AI Case Study
Stanford University Medical uses deep convolutional neural networks to predict skin cancer as well as dermatologists
Stanford University Medical trained deep convolutional neural networks on 130,000 skin disease images to predict and classify skin cancer. This is challenging given the variability in the appearance of skin lesions. The model predicted with a similar level of accuracy as dermatologist. The researchers believe this could be used to bring medical diagnosis globally to low income areas with few doctors though the use of edge machine learning on mobile devices.
Public And Social Sector
Education And Academia
"We demonstrate classification of skin lesions using a single CNN [convolutional neural trained], trained end-to-end from images directly, using only pixels and disease labels as inputs. We train a CNN using a dataset of 129,450 clinical images—two orders of magnitude larger than previous datasets—consisting of 2,032 different diseases. We test its performance against 21 board certified dermatologists on biopsy-proven clinical images with two critical binary classification use cases: keratinocyte carcinomas versus benign seborrheic keratoses; and malignant melanomas versus benign nevi. The first case represents the identification of the most common cancers, the second represents the identification of the deadliest skin cancer."
The CNN achieves performance on par with all tested experts across both tasks, demonstrating an artificial intelligence capable of classifying skin cancer with a level of competence comparable to dermatologists.
Outfitted with deep neural networks, mobile devices can potentially extend the reach of dermatologists outside of the clinic. It is projected that 6.3 billion smartphone subscriptions will exist by the year 2021 and can therefore potentially provide low-cost universal access to vital diagnostic care."
R And D
Core Research And Development
"Every year there are about 5.4 million new cases of skin cancer in the United States, and while the five-year survival rate for melanoma detected in its earliest states is around 97 percent, that drops to approximately 14 percent if it’s detected in its latest stages. Early detection could likely have an enormous impact on skin cancer outcomes."
"Skin cancer, the most common human malignancy is primarily diagnosed visually, beginning with an initial clinical screening and followed potentially by dermoscopic analysis, a biopsy and histopathological examination. Automated classification of skin lesions using images is a challenging task owing to the fine-grained variability in the appearance of skin lesions."
"The CNN achieves performance on par with all tested experts across both tasks, demonstrating an artificial intelligence capable of classifying skin cancer with a level of competence comparable to dermatologists."
"It was assessed through three key diagnostic tasks: keratinocyte carcinoma classification, melanoma classification, and melanoma classification when viewed using dermoscopy. In all three tasks, the algorithm matched the performance of the dermatologists with the area under the sensitivity-specificity curve amounting to at least 91 percent of the total area of the graph."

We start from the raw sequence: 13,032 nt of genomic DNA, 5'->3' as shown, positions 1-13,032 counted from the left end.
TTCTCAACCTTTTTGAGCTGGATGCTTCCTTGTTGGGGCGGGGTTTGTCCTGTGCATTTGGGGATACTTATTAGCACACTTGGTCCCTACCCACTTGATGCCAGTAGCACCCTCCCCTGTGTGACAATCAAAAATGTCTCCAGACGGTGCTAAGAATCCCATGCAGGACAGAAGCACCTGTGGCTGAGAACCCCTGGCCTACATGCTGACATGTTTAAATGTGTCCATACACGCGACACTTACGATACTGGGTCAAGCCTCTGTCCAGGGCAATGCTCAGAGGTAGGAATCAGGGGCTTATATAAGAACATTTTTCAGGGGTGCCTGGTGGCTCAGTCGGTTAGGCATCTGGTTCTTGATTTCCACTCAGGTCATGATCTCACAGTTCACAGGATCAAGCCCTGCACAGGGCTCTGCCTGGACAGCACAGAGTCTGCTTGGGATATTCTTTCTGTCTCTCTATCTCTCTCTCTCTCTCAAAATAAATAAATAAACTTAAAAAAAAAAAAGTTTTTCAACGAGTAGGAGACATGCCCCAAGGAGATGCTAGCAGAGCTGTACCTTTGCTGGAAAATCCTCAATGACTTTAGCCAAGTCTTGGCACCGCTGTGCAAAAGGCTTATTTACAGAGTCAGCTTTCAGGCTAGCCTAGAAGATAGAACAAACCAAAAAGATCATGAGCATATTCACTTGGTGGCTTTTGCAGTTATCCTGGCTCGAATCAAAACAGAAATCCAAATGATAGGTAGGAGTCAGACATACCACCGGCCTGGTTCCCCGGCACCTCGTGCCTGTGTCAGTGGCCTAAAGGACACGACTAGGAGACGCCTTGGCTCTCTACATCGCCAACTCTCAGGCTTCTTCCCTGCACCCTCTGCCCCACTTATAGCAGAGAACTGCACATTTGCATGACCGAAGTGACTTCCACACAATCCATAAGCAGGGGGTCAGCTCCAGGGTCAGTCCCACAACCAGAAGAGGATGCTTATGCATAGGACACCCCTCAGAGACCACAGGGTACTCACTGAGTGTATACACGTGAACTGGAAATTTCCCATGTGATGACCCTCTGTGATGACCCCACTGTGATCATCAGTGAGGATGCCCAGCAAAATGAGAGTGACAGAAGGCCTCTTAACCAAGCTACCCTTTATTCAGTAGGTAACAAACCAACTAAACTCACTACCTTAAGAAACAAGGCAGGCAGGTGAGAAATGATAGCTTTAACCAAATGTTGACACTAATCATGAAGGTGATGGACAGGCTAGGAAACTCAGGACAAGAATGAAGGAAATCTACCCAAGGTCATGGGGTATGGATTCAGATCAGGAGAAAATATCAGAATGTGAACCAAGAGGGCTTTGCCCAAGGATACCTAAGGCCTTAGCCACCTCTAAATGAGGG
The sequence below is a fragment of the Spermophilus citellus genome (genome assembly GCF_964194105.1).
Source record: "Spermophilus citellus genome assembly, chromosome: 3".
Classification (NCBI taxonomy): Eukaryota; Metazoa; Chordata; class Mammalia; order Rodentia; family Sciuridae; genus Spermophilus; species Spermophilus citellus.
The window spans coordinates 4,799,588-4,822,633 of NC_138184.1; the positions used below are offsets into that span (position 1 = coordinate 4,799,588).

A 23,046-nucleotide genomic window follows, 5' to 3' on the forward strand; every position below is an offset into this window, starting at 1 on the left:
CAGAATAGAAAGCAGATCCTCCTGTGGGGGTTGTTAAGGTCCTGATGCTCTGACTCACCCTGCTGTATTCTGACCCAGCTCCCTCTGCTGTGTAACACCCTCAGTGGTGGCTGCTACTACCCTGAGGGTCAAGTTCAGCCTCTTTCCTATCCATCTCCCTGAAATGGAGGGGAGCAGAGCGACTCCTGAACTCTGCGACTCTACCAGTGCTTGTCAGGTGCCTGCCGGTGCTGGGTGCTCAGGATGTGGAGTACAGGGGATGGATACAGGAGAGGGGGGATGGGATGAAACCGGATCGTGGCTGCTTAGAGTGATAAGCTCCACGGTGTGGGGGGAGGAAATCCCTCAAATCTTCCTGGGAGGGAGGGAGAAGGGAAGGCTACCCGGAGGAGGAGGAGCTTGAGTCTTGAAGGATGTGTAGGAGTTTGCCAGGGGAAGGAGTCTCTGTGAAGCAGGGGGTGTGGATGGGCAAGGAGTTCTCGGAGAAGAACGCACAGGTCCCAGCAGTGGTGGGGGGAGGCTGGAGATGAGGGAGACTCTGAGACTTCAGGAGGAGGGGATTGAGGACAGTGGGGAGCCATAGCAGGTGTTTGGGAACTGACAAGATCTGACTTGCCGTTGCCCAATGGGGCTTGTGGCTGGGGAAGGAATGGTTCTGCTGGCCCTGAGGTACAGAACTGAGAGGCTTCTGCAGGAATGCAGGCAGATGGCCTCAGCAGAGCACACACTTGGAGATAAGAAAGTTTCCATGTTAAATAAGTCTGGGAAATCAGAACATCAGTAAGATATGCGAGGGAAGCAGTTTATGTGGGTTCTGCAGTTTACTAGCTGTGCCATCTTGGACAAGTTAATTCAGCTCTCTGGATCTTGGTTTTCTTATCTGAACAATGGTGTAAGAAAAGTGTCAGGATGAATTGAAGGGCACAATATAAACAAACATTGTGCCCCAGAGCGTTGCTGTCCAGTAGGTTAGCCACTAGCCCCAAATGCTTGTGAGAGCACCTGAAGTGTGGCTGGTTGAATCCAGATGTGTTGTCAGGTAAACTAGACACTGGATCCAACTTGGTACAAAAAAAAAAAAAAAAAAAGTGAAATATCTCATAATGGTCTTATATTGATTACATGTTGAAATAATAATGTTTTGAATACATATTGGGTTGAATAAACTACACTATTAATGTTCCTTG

"Rather than building an algorithm from scratch, the researchers began with an algorithm developed by Google that was already trained to identify 1.28 million images from 1,000 object categories. While it was primed to be able to differentiate cats from dogs, the researchers needed it to know a malignant carcinoma from a benign seborrheic keratosis."
"Our classification technique is a deep CNN...an image of a skin lesion (for example, melanoma) is sequentially warped into a probability distribution over clinical classes of skin disease using Google Inception v3 CNN architecture pretrained on the ImageNet dataset (1.28 million images over 1,000 generic object classes) and fine-tuned on our own dataset of 129,450 skin lesions comprising 2,032 different diseases. The 757 training classes are defined using a novel taxonomy of skin disease and a partitioning algorithm that maps diseases into training classes."
"'There’s no huge dataset of skin cancer that we can just train our algorithms on, so we had to make our own,' said Brett Kuprel, co-lead author of the paper...'We gathered images from the internet and worked with the medical school to create a nice taxonomy out of data that was very messy – the labels alone were in several languages, including German, Arabic and Latin.'"
"...They amassed about 130,000 images of skin lesions representing over 2,000 different diseases."
"We train a CNN using a dataset of 129,450 clinical images—two orders of magnitude larger than previous datasets—consisting of 2,032 different diseases.
During testing, the researchers used only high-quality, biopsy-confirmed images provided by the University of Edinburgh and the International Skin Imaging Collaboration Project that represented the most common and deadliest skin cancers – malignant carcinomas and malignant melanomas. The 21 dermatologists were asked whether, based on each image, they would proceed with biopsy or treatment, or reassure the patient.